Pashinyan intends to bring Armenia to a standstill

Armenian protest leader Nikol Pashinyan was blocked in parliament, now his supporters want to block the whole country.

Armenian opposition takes to the streets
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 German RT presents the latest from Armenia:
The parliamentary defeat of opposition politician Nikol Pashinyan continues to incite the protest movement in Armenia. Now central streets in the former Soviet republic are to be blocked. The capital Yerevan is already paralyzed according to media reports.
Armenian protest leader Nikol Pashinyan was blocked in parliament, now his supporters want to block the whole country. After his election defeat in the House of Representatives in Yerevan, Pashinyan called on his supporters to go back to the streets on Wednesday.
Roads and motorways in the former Soviet republic are to be blocked from the early morning, also the airports and the train routes. “We will start tomorrow with new actions of civil disobedience, with renewed vigor” said Pashinyan on Tuesday evening in front of his followers. “Our fight can not end in failure.”

According to local media reports, on Wednesday morning the demonstrators have already paralyzed the main streets of the capital Yerevan. The subway is also stopped. According to reports, the staff of Yerevan airport also joined the strike.
The “candidate of the people” failed in parliament at the votes of the ruling party. The opposition leader Pashinyan had put himself forward to be the head of state on Tuesday in the parliament, but only 45 MPs voted for him. The 42-year-old would have needed 53 of the 105 votes. According to the constitution, the parliament must now re-vote within a week. Without a winner, there will have to be new elections. Already during the poll, tens of thousands of people had peacefully gathered in front of parliament.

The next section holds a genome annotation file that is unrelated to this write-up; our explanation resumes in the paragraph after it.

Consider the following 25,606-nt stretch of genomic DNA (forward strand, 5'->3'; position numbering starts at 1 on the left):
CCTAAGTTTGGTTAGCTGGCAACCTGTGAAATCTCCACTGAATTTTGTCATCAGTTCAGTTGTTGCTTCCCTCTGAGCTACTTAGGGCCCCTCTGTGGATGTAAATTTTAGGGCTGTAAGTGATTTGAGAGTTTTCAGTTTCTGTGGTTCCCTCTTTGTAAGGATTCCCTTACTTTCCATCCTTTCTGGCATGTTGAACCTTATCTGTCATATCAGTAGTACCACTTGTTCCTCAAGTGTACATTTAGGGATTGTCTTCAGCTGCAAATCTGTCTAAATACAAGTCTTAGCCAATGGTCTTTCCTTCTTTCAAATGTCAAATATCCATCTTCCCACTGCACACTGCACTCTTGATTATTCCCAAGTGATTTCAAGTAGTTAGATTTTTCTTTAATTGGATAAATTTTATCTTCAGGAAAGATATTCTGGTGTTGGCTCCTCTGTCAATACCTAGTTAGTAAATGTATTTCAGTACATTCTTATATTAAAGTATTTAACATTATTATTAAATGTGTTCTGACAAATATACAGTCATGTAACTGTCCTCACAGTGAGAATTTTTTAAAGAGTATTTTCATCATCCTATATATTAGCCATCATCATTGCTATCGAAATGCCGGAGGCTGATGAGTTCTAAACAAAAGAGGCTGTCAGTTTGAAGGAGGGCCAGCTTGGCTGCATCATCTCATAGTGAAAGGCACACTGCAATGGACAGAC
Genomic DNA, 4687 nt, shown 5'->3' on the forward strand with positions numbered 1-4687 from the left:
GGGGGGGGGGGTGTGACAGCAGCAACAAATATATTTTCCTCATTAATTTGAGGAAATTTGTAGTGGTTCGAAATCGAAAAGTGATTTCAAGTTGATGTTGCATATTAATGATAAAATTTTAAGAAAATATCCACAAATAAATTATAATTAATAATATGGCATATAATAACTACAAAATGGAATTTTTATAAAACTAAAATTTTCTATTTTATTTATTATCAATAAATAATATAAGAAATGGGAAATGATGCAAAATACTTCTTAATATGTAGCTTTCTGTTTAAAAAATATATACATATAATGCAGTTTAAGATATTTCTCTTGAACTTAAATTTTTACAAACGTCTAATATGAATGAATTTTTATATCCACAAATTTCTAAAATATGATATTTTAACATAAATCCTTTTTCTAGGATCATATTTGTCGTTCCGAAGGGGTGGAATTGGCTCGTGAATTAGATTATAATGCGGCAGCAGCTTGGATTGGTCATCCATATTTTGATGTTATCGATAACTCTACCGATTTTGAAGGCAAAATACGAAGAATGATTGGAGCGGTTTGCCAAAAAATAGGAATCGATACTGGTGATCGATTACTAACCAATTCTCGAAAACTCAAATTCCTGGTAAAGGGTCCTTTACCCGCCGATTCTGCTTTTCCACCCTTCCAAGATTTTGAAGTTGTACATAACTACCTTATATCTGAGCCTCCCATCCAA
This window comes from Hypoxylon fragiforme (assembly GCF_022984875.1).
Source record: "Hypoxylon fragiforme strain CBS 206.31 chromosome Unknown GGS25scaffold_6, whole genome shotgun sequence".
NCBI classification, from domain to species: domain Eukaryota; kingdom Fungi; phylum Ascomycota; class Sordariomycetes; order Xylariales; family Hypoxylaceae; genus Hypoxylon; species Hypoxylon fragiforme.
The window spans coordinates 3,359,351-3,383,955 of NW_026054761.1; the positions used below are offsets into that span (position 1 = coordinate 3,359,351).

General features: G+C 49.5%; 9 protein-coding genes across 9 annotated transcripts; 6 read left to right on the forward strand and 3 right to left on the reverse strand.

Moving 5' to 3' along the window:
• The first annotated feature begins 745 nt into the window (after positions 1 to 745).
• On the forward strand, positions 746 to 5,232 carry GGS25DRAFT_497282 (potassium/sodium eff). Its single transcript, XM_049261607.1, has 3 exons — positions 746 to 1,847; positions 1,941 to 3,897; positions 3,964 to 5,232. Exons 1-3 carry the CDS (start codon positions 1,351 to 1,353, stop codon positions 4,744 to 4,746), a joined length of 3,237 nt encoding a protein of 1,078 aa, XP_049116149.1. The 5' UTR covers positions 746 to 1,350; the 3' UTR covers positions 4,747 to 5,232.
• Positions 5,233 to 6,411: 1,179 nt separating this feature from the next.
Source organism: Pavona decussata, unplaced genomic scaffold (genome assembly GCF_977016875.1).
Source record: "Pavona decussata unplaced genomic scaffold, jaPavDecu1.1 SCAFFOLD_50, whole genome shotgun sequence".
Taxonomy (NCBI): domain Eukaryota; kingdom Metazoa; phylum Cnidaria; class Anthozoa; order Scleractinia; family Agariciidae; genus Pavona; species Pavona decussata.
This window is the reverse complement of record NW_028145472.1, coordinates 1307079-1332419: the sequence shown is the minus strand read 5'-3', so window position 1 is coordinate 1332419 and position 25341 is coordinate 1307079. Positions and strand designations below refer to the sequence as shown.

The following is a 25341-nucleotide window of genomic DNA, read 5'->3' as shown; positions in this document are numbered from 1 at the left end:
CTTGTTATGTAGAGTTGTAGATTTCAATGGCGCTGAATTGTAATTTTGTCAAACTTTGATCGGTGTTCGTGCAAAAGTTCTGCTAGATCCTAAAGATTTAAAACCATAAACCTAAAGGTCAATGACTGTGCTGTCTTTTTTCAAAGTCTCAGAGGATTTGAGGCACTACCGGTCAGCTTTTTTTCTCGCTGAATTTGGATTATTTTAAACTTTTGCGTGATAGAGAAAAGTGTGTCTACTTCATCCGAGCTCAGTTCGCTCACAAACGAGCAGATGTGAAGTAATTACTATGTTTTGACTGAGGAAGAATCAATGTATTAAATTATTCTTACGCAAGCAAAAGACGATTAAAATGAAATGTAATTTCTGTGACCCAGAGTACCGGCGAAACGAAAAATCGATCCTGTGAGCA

Pashinyan, who calls himself the “candidate of the people”, was the only candidate for the post. However, the ruling Republican Party, which dominates parliament, refused to approve. Without the votes of this party, no new head of government can be elected.

Pashinyan had mobilized tens of thousands of supporters in recent weeks and forced Prime Minister Serge Sargsyan to resign. The opposition speaks of a “velvet revolution.” The protests had erupted because Sargsyan was elected prime minister after ten years as president. The protesters accuse Sargsyan and his Republican party of being responsible for corruption and poverty in the 2.9 million-strong country in the South Caucasus.

In foreign policy, Pashinyan maintains cooperation with both Russia and the EU, as he emphasized in the debate. Against the hostile neighbor Azerbaijan, he has announced a tough course in the conflict over the Nagorno-Karabakh area.

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